Rush Limbaugh

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RUSH: Richard in Henderson, Kentucky, I’m glad you called, sir. This is the EIB Network, and it’s great to have you with us.

CALLER: Yes. Yes, Rush, how you doing?

RUSH: Fine, sir. Thank you.

CALLER: Good. Rush, that is just absolutely brilliant.

RUSH: Well, thank you. Thank you, sir. I appreciate that.
CALLER: I’ve been listening to you since about 1988, and that is one of the most brilliant ideas you’ve ever had.

RUSH: What do you do like about it?

CALLER: Well, I think just like you said, it would prove which one of the stimuli would work better. And of course I agree with the conservative side, versus the government spending the money. It just makes perfect sense, but I don’t think they’ll do it, though.

RUSH: Of course not, they won’t do it; but I want the proposal to get out there, because this is genuinely bipartisan.

CALLER: Yes. Yes, it is.

RUSH: And this proposal contains something that every American voter supports.


RUSH: One way or the other.

CALLER: Yes, it does.

RUSH: It also contains some things that every American voter opposes, but that’s bipartisan. Compromise, right?


RUSH: They want us to compromise, to get along, to put aside the acrimony. Well, this is it!

CALLER: That’s right. That’s right. That’s right. Rush, there’s another aspect of it, too — and I know you’ve talked about it before, is some kind of a national sales tax or something to tap the underground economy. What about these millionaire drug dealers when they go to buy their fancy gobs or their $200,000 cars or whatever. Why can’t the government tap some of that money that’s underground?

RUSH: Well, I don’t know… Oh, drug dealers, when they buy their fancy cars. Well, that’s criminal money, and of course if that money is discovered, then the feds go in and try to take it all, plus the yacht that was purchased and so forth.

CALLER: Right.

RUSH: I don’t want to get bogged down on specific kinds of tax cuts. This is not the point. We would put those together. This is a blueprint. This is sort of like a white paper ready to go. But tax cuts, primarily corporate and capital gains. We’re talking about creating jobs in a recession — and the real estate market is in some trouble, so we’ll have some real estate tax relief as well there. But I don’t want to get bogged down in what kind of taxes, because I don’t want to get into an argument on flat tax and this sort of thing. Not right now. This is a stimulus plan to deal with a recession, and not only deal with this one. But for once and for all with every American watching, a way to demonstrate the best way to deal with the next recession that happens, ’cause there is going to be another. There always will be.


RUSH: Micah in Rushmore, Minnesota, nice to have you on the EIB Network. Hello.

CALLER: It’s an honor, Rush.

RUSH: Thank you, sir.

CALLER: Yeah, if I may be so bold to offer an amendment to your stimulus package, to really prove which system works better or the what the downfalls of each one are, the monies need to be divided up by state. You know, red states, blue states, they get the plan accordingly.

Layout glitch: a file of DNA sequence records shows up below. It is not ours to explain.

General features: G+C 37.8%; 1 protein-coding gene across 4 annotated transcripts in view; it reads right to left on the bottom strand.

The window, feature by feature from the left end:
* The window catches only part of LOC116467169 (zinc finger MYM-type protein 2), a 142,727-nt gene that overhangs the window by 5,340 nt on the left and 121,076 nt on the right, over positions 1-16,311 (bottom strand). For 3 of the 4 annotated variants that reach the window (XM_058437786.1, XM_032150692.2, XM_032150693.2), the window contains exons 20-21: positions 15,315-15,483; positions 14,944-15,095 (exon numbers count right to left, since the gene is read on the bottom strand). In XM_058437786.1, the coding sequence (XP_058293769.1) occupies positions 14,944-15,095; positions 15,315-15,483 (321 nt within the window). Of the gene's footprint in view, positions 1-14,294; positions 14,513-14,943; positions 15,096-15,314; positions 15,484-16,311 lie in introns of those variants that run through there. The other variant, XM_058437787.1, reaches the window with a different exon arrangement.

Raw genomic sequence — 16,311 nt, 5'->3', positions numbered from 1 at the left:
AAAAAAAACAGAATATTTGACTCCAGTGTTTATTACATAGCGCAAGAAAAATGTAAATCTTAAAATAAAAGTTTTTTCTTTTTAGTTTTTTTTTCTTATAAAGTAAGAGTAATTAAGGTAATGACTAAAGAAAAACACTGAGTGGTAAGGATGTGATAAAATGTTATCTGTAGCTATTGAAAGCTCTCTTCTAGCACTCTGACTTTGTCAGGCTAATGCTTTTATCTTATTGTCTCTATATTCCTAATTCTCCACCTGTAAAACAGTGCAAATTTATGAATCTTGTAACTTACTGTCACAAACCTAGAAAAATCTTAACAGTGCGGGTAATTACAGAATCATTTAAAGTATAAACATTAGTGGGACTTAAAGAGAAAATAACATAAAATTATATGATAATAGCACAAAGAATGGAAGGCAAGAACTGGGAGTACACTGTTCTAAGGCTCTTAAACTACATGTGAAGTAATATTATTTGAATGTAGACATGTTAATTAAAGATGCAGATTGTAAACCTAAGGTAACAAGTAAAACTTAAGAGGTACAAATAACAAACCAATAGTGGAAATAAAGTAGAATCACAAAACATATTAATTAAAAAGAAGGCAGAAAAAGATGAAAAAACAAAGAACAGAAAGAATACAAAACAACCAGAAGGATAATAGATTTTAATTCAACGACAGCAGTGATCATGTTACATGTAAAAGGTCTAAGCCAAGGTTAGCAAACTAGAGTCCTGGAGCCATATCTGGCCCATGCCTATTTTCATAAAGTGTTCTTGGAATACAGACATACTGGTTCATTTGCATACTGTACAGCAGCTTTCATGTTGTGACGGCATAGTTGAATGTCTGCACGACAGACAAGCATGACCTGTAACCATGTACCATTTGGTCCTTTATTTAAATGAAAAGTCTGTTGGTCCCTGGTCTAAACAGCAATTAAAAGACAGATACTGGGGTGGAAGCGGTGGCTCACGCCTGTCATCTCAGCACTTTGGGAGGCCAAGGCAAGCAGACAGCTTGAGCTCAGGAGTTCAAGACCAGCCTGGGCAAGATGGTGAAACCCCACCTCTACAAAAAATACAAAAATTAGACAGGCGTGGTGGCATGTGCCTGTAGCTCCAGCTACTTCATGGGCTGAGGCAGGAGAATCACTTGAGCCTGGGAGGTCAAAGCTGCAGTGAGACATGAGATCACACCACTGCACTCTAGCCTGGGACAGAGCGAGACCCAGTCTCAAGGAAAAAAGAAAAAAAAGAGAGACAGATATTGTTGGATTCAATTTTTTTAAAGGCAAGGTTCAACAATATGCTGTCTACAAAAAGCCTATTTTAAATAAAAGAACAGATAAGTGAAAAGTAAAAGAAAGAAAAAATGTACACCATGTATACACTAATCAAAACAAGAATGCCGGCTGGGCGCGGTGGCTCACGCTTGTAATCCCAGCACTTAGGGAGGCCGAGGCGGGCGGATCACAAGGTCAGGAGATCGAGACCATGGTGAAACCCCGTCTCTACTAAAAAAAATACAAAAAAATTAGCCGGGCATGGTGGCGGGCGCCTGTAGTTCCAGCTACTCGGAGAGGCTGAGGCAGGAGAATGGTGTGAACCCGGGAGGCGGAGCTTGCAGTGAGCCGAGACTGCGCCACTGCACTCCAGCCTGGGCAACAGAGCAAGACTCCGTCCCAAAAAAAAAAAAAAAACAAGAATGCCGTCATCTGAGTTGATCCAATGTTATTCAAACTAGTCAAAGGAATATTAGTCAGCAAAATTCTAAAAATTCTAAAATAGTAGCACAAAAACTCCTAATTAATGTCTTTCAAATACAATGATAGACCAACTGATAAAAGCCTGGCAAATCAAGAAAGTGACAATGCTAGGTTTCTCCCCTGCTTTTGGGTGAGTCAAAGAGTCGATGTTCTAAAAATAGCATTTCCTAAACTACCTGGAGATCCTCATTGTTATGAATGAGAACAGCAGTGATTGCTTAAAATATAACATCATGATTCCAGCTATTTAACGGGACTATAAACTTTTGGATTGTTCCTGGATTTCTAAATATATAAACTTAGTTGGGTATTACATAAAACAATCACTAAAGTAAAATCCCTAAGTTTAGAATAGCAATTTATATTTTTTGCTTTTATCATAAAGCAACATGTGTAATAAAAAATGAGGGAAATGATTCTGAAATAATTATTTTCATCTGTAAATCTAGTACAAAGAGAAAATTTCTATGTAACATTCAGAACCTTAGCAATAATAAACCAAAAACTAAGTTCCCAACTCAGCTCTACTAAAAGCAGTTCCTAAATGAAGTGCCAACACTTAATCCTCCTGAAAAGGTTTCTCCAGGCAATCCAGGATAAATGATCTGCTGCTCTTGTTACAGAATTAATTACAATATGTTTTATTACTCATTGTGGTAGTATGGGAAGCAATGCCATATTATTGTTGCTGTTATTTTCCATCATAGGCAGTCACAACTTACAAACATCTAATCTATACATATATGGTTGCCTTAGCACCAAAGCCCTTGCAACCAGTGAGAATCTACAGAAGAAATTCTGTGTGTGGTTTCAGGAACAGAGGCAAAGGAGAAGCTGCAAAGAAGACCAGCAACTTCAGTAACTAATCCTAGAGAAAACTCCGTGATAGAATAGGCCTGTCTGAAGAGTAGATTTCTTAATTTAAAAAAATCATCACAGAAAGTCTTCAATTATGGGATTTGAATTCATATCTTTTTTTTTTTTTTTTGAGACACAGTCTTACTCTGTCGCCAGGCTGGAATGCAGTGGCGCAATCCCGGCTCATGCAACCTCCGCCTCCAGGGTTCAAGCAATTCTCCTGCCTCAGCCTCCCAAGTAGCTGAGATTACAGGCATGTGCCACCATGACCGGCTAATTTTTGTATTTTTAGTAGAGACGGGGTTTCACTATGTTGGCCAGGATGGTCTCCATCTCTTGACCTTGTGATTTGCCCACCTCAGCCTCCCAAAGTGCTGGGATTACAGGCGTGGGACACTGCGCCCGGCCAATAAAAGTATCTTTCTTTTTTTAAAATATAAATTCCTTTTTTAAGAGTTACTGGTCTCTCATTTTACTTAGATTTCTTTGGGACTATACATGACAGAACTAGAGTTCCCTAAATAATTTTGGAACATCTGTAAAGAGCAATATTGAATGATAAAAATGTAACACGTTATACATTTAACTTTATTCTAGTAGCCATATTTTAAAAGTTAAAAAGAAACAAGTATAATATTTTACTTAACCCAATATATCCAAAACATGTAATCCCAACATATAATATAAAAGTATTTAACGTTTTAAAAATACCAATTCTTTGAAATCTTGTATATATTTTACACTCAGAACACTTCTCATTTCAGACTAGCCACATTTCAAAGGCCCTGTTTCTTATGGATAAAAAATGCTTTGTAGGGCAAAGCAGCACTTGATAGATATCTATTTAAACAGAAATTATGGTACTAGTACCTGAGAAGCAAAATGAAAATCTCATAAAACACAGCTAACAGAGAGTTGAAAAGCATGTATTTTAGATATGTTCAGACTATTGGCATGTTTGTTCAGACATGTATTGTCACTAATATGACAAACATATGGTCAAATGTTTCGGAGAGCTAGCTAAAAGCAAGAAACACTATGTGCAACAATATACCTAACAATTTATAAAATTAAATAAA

RUSH: Nope. This is about America. I said in the proposal: The economy is not conservative or liberal. Jobs are not liberal or conservative, Republican or Democrat. We need jobs in this country. People are out of work, and they’re looking. A thousand people at Starbucks, 5,000 people at Microsoft, 10,000 people at Home Depot. We need jobs. I don’t know what the hell building a school is going to do to create a job at Home Depot or get a job back at Starbucks, but I do know what tax cuts might do. Cut their corporate tax rates! Cut the capital gains tax rate! Cut the investment tax rate. Cut all these business taxes and watch jobs come back all over the country. No, we’re not going to do that. This is about genuine leadership. This is not about partisan politics. This is the only bipartisan proposal that is out there.

There is no other bipartisan proposal that exists, and I mean this from the bottom of my heart. Obama’s plan is not bipartisan. His version of bipartisan is when Republicans are in a meeting and agree with the Democrat plan. Nancy Pelosi’s definition of bipartisan is when Republicans are in the meeting. They don’t even have to say anything. If they’re in the meeting, it’s ‘bipartisan.’ My definition of bipartisan is, bi-partisan. No amendments. It doesn’t need to be changed. The tax cuts that are in it could be tweaked, but they are going to be business-oriented. The whole point of this is: Let Obama spend his money the way he wants, side-by-side with our tax cuts. Well, spend his portion of the stimulus plan. Five hundred sixty billion is what he would get of the one trillion; we would get $460 billion. Our money would be in the tax cuts, $460 billion, side by side.

We implement both sides. We see which one works so that the next time we have a recession we don’t have to go through this division and rancor and partisanship because the economy is about people; the country is about people. I want people working. I want this to be a great country. I want it a productive country. I want people doing what they love. I want people with the opportunity to amass prosperity for themselves and their families. I don’t want panic. I don’t want crisis. I want a great country, which requires great individuals. Great individuals need to be told they’re great sometimes. They need to be inspired to do great things. Not everybody is a self-starter. It’s time, ladies and gentlemen, to put all this acrimony aside. The economy should not be about partisan politics. It’s time to stop the acrimony. It’s time to start solving our problems together. There’s no reason to wait another day for this!

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